Sturgeon blames opposition for rise in sectarian trouble
Nicola Sturgeon has blamed the opposition parties at Holyrood for a recent upsurge in sectarian trouble that has led to increased assaults on the police. The First Minister said the opposition’s repeal of a law designed to stop religious bigotry at football matches last year had sent “entirely the wrong signal”.
UK Government ‘must cover all of £100m policing bill for COP26 climate summit’
The UK Government must cover all of the estimated £100 million bill to police a prestigious UN climate change conference in Glasgow, Scotland’s Justice Secretary has said. Humza Yousaf said the security and policing costs of COP26 – which will see up to 30,000 delegates converge on Scotland’s largest city – will be “really substantial”.
Boris Johnson Brexit deal LIVE: Scottish court to decide whether PM can be jailed over no-deal
The highest civil court in Scotland is preparing to hear arguments over whether Boris Johnson can be forced to extend Article 50 to avoid leaving the EU without a deal. The so-called Benn Act, which passed last month, requires the Government to seek an extension if an agreement isn’t reached by Halloween, but opponents are suspicious the Prime Minister will try to thwart legislation to fulfil his vow to leave on October 31 “do or die”. The hearing, which could decide that fines or even a prison sentence could be imposed, comes as the European Council said the EU is “open but not convinced” by new proposals for a Brexit deal.
Sturgeon blames Holyrood opposition for surge in sectarian trouble that led to increased cop assaults
Nicola Sturgeon has blamed the opposition at Holyrood for a surge in sectarian trouble that has led to increased assaults on the police. The First Minister said the opposition parties’ repeal of a law designed to stop religious bigotry at football matches last year had sent “entirely the wrong signal”. She told MSPs: “We now have to deal with the consequences.” Earlier this week, it was revealed assaults against police officers has risen by a third amid increased sectarian tensions.
Police Scotland host delegation from Norwegian colleagues
Police Scotland recently hosted a delegation from the Norwegian Police Service as part of an established and ongoing relationship.
In the latest of a series of visits, the group of senior officers met Assistant Chief Constable John Hawkins on Thursday 26 September 2019 at the Scottish Police College, Tulliallan, to discuss Police Scotland’s experience of reform. They then visited Livingston Police Station to see policing in action with a focus on local service delivery and partnership working between the police service and key partners, in a co-located setting. Police Scotland’s International Development and Innovation Unit (IDIU), working with officers and staff across the service, deliver support to help keep people safe across the globe, deploying officers and staff globally as well as hosting groups of visitors here in Scotland. Our service has a very high worldwide reputation and this is one example of where other police professionals are learning with and from us to help deliver the best service possible.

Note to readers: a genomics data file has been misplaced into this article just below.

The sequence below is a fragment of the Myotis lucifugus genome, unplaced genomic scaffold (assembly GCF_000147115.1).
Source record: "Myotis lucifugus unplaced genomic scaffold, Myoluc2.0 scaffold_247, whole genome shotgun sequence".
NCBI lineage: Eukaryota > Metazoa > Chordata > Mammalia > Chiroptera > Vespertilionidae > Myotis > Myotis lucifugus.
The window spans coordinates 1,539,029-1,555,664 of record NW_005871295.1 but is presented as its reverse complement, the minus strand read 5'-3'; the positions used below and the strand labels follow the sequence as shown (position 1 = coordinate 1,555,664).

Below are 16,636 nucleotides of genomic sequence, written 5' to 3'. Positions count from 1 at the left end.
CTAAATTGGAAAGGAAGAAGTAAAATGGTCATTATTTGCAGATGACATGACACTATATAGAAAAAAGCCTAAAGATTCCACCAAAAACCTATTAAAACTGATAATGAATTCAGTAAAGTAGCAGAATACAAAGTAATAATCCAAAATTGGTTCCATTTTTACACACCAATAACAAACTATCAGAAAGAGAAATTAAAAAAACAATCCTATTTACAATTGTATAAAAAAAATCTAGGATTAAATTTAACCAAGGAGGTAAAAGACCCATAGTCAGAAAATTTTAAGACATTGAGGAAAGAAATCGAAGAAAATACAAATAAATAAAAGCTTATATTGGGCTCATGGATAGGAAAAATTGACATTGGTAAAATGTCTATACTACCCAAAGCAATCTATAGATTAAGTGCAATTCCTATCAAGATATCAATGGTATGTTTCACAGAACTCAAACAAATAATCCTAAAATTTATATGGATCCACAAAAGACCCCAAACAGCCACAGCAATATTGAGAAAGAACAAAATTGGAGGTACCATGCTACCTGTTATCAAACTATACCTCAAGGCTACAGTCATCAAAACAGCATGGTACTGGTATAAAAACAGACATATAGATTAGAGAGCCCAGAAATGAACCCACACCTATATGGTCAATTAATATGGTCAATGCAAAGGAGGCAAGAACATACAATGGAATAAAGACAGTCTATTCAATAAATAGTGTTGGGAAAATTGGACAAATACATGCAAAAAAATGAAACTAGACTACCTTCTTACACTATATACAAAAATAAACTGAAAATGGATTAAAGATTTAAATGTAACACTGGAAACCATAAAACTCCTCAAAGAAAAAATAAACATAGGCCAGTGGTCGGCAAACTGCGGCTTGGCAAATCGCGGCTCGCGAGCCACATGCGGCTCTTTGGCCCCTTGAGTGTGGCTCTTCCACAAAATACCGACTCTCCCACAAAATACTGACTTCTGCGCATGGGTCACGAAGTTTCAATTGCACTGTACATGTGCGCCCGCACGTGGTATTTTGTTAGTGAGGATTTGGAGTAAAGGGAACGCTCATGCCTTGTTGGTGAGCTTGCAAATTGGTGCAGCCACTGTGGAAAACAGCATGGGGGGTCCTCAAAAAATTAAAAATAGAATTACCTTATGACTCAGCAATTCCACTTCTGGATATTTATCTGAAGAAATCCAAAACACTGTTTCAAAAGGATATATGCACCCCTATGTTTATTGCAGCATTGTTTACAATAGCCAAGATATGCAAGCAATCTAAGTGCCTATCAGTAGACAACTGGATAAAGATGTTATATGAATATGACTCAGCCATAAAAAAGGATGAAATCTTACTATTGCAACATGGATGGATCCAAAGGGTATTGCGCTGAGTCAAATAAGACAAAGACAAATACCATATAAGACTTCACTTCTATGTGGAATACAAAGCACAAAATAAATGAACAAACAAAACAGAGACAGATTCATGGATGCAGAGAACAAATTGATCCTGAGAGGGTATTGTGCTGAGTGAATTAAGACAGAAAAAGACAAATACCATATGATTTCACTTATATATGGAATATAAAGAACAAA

Michael Gove ‘ignored Scottish plea to see Brexit policing plan’
Scotland’s justice secretary is angry that police were “blindsided” by ministers at Westminster who refused to share sensitive Brexit planning.
Humza Yousaf wrote a month ago to Michael Gove, minister for no-deal planning, seeking clarity on public order preparations but had no reply. Will Kerr, deputy chief constable for local policing, said on Tuesday that Police Scotland had been denied access to plans to handle civil disruption. The force has only seen arrangements that are heavily focused on the south of England, with little recognition of Scotland’s position, he said.
Scotland beefs up international and border policing as it braces for No Deal Brexit
Scotland’s Chief Constable has beefed up his international and borders policing units as he braces his force for Brexit. Iain Livingstone is desperate to maintain crime-fighting links with the rest of the continent after the UK leaves the European Union, perhaps as early as the end of this month. Senior officers and politicians have long warned about the dangers of losing access to Europol, the EU centre co-ordinating investigations and intelligence.
Scotland set to be first in UK to ban smacking
Smacking children could be made illegal in Scotland today if MSPs vote to change the law to ban their physical punishment.
The smacking ban is set to be voted on by the Scottish Parliament and would give children the same protection from violence as adults by removing the defence of justifiable assault in Scots law. The Bill, introduced by Scottish Greens MSP John Finnie, faces its final vote on Wednesday, with the former police officer calling for cross-party support for the “vital legal protections for Scotland’s children”. Removing a parent’s right to hit their child would bring Scotland up to international standards, Mr Finnie has argued, adding: “Physical punishment has no place in 21st century”. Ahead of the vote, Mr Finnie MSP said: “This evening the Scottish Parliament has the opportunity to show courageous leadership by putting in place vital legal protections for Scotland’s children.